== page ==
If you find yourself forced to act as your own lawyer in a divorce, you should, at a minimum, visit your local law library and spend an afternoon reading the statutes covering divorce, paying special attention to those related to the discovery process.
If you can’t afford to retain a lawyer to provide full representation in your case, you may be able to hire one on an hourly basis for limited purposes such as preparing discovery requests for your signature, or reviewing proposed divorce agreements before a final hearing. When you consider how much it will cost in the long run, to inadvertently forego an extra $50 a week in child support, or $1000 a month in future retirement income, it’s easy to see that working your way through the discovery process is a rewarding task.
Statistics maintained by the Connecticut Judicial Department make it clear that victims of domestic violence may not be asking family courts for the protection they need. Instead the first court to act is often a criminal court following the abuser’s arrest.
According to the Connecticut Judicial Department, criminal courts in that state issued 8,478 family protective orders between July 1, 2011 and September 30, 2011. By contrast, family courts entered only 2,146 family restraining orders during the same period. Of these, only 804 were extended beyond 14 days. The rest were either allowed to expire or were rescinded after a hearing. While the numbers vary a bit from quarter to quarter, the ratios between criminal and civil orders regarding domestic safety remain fairly constant.
While statistics can’t tell the whole story, this does mean that the great majority of court orders offering protection from abuse are issued only after an arrest. Under Connecticut law, courts may issue protective orders at their discretion at the time of arraignment and before criminal responsibility has been determined. This benefits victims of abuse in the short run. The problem comes when the criminal case is disposed of and the protective order is no longer in effect. Then, unless the victim of abuse seeks protection in family court, he or she will be back at square one.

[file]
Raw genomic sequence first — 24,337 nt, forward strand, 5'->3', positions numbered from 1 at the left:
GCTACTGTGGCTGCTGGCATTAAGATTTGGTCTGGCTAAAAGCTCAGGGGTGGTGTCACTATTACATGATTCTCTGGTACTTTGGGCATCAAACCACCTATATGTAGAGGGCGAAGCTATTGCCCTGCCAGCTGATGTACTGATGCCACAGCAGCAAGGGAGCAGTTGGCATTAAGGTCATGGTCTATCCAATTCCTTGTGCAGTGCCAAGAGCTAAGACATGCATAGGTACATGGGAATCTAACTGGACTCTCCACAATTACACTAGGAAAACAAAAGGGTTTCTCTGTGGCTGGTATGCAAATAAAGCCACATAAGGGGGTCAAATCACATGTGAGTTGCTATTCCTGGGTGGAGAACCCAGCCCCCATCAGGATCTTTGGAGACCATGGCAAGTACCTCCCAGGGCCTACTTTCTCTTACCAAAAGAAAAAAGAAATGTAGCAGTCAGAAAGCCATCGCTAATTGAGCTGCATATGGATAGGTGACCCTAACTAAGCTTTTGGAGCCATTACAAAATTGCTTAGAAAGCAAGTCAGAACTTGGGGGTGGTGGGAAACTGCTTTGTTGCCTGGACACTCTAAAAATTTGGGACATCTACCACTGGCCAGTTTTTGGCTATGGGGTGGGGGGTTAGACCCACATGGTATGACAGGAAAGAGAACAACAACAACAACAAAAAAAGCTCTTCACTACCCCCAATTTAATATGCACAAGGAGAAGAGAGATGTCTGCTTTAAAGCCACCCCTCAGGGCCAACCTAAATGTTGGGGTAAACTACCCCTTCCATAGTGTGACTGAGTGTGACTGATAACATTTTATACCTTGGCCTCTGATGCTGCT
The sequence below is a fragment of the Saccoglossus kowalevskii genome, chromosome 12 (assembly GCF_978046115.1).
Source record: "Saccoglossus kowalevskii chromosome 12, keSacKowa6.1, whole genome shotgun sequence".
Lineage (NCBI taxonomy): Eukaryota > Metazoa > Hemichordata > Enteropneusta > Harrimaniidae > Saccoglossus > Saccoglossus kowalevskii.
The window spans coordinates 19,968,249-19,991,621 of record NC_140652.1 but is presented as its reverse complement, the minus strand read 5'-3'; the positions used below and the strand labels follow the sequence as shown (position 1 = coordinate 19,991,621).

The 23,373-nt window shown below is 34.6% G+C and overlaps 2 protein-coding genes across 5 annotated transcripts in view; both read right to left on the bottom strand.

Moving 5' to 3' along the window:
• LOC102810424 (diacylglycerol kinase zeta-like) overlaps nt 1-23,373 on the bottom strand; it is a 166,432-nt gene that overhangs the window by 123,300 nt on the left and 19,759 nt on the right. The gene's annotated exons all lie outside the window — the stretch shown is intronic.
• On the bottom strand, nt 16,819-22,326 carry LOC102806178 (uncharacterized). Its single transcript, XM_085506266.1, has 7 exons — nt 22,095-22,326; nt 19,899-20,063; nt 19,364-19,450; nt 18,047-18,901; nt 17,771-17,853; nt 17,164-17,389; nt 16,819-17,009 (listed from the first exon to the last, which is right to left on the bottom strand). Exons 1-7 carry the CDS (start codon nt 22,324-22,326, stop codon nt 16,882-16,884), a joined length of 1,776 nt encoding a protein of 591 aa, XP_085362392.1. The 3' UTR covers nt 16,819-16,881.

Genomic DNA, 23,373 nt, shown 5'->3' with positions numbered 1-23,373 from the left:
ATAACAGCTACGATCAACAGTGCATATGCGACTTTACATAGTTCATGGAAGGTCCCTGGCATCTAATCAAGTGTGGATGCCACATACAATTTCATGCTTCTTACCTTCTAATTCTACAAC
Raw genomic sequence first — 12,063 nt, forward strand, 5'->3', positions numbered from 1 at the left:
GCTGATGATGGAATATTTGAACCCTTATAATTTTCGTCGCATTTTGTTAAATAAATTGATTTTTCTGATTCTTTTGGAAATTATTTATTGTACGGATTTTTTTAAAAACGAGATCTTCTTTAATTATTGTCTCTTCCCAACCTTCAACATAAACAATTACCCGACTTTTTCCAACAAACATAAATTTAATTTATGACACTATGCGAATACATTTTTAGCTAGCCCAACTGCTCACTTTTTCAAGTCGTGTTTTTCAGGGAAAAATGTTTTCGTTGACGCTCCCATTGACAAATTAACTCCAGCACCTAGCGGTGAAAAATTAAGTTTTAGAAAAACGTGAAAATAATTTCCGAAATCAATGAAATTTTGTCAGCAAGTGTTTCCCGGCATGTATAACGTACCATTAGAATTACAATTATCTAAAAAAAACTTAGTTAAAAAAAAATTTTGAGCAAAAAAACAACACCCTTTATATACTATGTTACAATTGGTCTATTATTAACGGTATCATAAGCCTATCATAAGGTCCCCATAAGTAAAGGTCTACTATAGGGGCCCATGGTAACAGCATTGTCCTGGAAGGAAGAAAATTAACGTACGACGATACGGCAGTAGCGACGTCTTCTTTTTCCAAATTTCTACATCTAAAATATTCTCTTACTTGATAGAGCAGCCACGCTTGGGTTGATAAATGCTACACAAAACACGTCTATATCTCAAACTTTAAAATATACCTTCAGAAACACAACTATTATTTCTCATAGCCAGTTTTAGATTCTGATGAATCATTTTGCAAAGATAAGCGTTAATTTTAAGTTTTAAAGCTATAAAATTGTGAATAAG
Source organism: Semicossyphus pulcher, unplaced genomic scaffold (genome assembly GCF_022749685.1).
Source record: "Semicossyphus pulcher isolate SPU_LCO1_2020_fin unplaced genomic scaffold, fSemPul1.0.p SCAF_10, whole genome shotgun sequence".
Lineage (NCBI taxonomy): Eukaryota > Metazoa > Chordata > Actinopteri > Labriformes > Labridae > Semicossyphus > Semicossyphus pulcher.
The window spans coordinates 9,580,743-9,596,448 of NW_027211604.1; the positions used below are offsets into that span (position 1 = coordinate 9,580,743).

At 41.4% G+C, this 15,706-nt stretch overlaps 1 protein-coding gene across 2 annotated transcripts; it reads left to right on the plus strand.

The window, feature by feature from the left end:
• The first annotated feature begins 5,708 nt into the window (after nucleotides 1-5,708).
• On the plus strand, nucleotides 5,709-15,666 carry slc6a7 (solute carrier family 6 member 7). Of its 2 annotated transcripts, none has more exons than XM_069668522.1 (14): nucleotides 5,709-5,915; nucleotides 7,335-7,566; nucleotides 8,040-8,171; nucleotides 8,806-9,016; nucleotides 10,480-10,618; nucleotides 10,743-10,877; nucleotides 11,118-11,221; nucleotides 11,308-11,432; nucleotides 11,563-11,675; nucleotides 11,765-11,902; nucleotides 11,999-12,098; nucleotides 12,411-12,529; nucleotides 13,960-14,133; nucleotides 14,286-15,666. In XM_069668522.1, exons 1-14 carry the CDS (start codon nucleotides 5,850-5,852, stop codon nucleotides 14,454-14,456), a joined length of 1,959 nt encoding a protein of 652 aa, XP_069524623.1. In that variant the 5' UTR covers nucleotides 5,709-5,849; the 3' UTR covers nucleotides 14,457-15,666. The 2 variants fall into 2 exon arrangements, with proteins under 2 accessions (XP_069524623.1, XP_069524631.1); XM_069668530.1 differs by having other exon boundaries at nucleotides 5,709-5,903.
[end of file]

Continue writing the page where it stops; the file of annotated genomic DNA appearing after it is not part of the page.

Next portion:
The situation is not much better in family court where the great majority of initial applications for relief from abuse are granted for 14 days pending a hearing but less than half are then continued for the full six-month period provided by law. Again, there are many reasons for this. In some cases, victims whose applications were granted without a hearing fail to appear for the mandatory follow-up hearing two weeks later. In other cases, after hearing the testimony of both parties, the judge is unconvinced that the restraining order is warranted.
Protective orders issued by criminal courts and restraining orders issued by civil courts are not a panacea, but they help. Victims of domestic violence need to be better educated about their options for getting civil restraining orders and keeping them in place as long as danger remains. What these statistics teach us is that—like it or not—the first meaningful opportunity to offer this education is often when abusers finally land in criminal court. This happens through the office of the Victim Advocate.
The bigger challenge is to reach those for whom that will have been too late. The goal must be to reach victims before their abusers are arrested, by which time irreparable damage may already have been done.